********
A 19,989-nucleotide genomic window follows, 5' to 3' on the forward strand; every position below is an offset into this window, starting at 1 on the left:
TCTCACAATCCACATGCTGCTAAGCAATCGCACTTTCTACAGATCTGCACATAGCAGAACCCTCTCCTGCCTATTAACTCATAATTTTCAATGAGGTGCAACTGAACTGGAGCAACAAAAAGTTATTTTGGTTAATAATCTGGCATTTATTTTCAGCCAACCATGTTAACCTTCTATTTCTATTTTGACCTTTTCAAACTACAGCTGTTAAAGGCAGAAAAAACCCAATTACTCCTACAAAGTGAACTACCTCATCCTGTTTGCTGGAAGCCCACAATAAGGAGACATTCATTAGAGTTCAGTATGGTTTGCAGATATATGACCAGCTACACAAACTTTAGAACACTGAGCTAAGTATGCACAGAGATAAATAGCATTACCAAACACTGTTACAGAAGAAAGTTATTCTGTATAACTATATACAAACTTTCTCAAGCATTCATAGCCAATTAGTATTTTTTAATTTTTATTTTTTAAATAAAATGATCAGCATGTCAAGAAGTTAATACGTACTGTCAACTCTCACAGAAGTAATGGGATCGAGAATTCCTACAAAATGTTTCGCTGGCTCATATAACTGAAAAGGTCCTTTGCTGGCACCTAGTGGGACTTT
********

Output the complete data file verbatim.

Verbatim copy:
A 19,989-nucleotide genomic window follows, 5' to 3' on the forward strand; every position below is an offset into this window, starting at 1 on the left:
TCTCACAATCCACATGCTGCTAAGCAATCGCACTTTCTACAGATCTGCACATAGCAGAACCCTCTCCTGCCTATTAACTCATAATTTTCAATGAGGTGCAACTGAACTGGAGCAACAAAAAGTTATTTTGGTTAATAATCTGGCATTTATTTTCAGCCAACCATGTTAACCTTCTATTTCTATTTTGACCTTTTCAAACTACAGCTGTTAAAGGCAGAAAAAACCCAATTACTCCTACAAAGTGAACTACCTCATCCTGTTTGCTGGAAGCCCACAATAAGGAGACATTCATTAGAGTTCAGTATGGTTTGCAGATATATGACCAGCTACACAAACTTTAGAACACTGAGCTAAGTATGCACAGAGATAAATAGCATTACCAAACACTGTTACAGAAGAAAGTTATTCTGTATAACTATATACAAACTTTCTCAAGCATTCATAGCCAATTAGTATTTTTTAATTTTTATTTTTTAAATAAAATGATCAGCATGTCAAGAAGTTAATACGTACTGTCAACTCTCACAGAAGTAATGGGATCGAGAATTCCTACAAAATGTTTCGCTGGCTCATATAACTGAAAAGGTCCTTTGCTGGCACCTAGTGGGACTTT